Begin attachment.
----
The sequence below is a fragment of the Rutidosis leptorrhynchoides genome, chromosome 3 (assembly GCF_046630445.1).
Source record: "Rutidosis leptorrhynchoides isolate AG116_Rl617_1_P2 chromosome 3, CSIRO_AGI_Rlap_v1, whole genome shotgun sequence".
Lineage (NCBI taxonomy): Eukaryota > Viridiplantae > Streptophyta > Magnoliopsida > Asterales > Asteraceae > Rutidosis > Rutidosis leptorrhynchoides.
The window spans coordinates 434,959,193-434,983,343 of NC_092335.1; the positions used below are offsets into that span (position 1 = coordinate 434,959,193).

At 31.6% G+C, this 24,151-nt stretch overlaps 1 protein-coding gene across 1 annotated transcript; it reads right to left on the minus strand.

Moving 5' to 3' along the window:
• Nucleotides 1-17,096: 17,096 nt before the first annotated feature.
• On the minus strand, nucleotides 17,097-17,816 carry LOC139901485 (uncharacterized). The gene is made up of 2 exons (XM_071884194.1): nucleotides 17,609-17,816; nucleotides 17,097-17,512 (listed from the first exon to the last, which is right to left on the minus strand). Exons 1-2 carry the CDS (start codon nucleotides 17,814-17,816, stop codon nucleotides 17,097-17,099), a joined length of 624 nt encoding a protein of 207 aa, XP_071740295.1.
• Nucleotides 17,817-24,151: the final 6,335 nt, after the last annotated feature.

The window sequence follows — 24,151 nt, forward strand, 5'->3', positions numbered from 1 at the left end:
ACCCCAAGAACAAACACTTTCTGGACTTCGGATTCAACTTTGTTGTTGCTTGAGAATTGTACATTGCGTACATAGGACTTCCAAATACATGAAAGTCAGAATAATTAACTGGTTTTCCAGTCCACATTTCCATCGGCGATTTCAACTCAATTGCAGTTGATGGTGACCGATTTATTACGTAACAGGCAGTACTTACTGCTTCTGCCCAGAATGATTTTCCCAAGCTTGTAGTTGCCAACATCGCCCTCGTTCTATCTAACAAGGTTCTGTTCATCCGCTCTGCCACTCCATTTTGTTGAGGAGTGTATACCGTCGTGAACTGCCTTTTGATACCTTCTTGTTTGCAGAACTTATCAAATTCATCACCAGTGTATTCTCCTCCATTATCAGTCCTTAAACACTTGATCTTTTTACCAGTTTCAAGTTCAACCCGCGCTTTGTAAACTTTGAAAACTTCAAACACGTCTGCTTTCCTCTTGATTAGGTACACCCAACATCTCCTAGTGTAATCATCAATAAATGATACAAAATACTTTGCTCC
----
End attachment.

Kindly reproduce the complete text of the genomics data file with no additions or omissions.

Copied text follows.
The sequence below is a fragment of the Rutidosis leptorrhynchoides genome, chromosome 3 (assembly GCF_046630445.1).
Source record: "Rutidosis leptorrhynchoides isolate AG116_Rl617_1_P2 chromosome 3, CSIRO_AGI_Rlap_v1, whole genome shotgun sequence".
Lineage (NCBI taxonomy): Eukaryota > Viridiplantae > Streptophyta > Magnoliopsida > Asterales > Asteraceae > Rutidosis > Rutidosis leptorrhynchoides.
The window spans coordinates 434,959,193-434,983,343 of NC_092335.1; the positions used below are offsets into that span (position 1 = coordinate 434,959,193).

At 31.6% G+C, this 24,151-nt stretch overlaps 1 protein-coding gene across 1 annotated transcript; it reads right to left on the minus strand.

Moving 5' to 3' along the window:
• Nucleotides 1-17,096: 17,096 nt before the first annotated feature.
• On the minus strand, nucleotides 17,097-17,816 carry LOC139901485 (uncharacterized). The gene is made up of 2 exons (XM_071884194.1): nucleotides 17,609-17,816; nucleotides 17,097-17,512 (listed from the first exon to the last, which is right to left on the minus strand). Exons 1-2 carry the CDS (start codon nucleotides 17,814-17,816, stop codon nucleotides 17,097-17,099), a joined length of 624 nt encoding a protein of 207 aa, XP_071740295.1.
• Nucleotides 17,817-24,151: the final 6,335 nt, after the last annotated feature.

The window sequence follows — 24,151 nt, forward strand, 5'->3', positions numbered from 1 at the left end:
ACCCCAAGAACAAACACTTTCTGGACTTCGGATTCAACTTTGTTGTTGCTTGAGAATTGTACATTGCGTACATAGGACTTCCAAATACATGAAAGTCAGAATAATTAACTGGTTTTCCAGTCCACATTTCCATCGGCGATTTCAACTCAATTGCAGTTGATGGTGACCGATTTATTACGTAACAGGCAGTACTTACTGCTTCTGCCCAGAATGATTTTCCCAAGCTTGTAGTTGCCAACATCGCCCTCGTTCTATCTAACAAGGTTCTGTTCATCCGCTCTGCCACTCCATTTTGTTGAGGAGTGTATACCGTCGTGAACTGCCTTTTGATACCTTCTTGTTTGCAGAACTTATCAAATTCATCACCAGTGTATTCTCCTCCATTATCAGTCCTTAAACACTTGATCTTTTTACCAGTTTCAAGTTCAACCCGCGCTTTGTAAACTTTGAAAACTTCAAACACGTCTGCTTTCCTCTTGATTAGGTACACCCAACATCTCCTAGTGTAATCATCAATAAATGATACAAAATACTTTGCTCC